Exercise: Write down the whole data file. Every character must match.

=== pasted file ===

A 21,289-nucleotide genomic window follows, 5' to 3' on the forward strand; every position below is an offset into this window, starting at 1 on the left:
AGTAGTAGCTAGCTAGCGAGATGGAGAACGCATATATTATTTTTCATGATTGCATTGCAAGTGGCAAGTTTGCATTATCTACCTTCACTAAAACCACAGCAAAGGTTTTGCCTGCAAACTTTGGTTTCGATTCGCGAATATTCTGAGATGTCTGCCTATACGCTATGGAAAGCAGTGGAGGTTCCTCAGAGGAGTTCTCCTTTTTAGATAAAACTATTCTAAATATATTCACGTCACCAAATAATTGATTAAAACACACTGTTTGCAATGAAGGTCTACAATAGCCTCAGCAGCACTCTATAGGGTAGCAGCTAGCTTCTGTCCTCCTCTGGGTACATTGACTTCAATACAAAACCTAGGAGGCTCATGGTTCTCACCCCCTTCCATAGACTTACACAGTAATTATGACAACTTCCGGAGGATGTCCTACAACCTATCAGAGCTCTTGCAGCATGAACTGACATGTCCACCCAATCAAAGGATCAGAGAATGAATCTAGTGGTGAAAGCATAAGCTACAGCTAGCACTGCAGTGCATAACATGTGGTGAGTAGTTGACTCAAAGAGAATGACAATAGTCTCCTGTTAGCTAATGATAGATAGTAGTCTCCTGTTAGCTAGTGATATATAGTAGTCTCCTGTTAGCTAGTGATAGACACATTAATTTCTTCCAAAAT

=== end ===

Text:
A 21,289-nucleotide genomic window follows, 5' to 3' on the forward strand; every position below is an offset into this window, starting at 1 on the left:
AGTAGTAGCTAGCTAGCGAGATGGAGAACGCATATATTATTTTTCATGATTGCATTGCAAGTGGCAAGTTTGCATTATCTACCTTCACTAAAACCACAGCAAAGGTTTTGCCTGCAAACTTTGGTTTCGATTCGCGAATATTCTGAGATGTCTGCCTATACGCTATGGAAAGCAGTGGAGGTTCCTCAGAGGAGTTCTCCTTTTTAGATAAAACTATTCTAAATATATTCACGTCACCAAATAATTGATTAAAACACACTGTTTGCAATGAAGGTCTACAATAGCCTCAGCAGCACTCTATAGGGTAGCAGCTAGCTTCTGTCCTCCTCTGGGTACATTGACTTCAATACAAAACCTAGGAGGCTCATGGTTCTCACCCCCTTCCATAGACTTACACAGTAATTATGACAACTTCCGGAGGATGTCCTACAACCTATCAGAGCTCTTGCAGCATGAACTGACATGTCCACCCAATCAAAGGATCAGAGAATGAATCTAGTGGTGAAAGCATAAGCTACAGCTAGCACTGCAGTGCATAACATGTGGTGAGTAGTTGACTCAAAGAGAATGACAATAGTCTCCTGTTAGCTAATGATAGATAGTAGTCTCCTGTTAGCTAGTGATATATAGTAGTCTCCTGTTAGCTAGTGATAGACACATTAATTTCTTCCAAAAT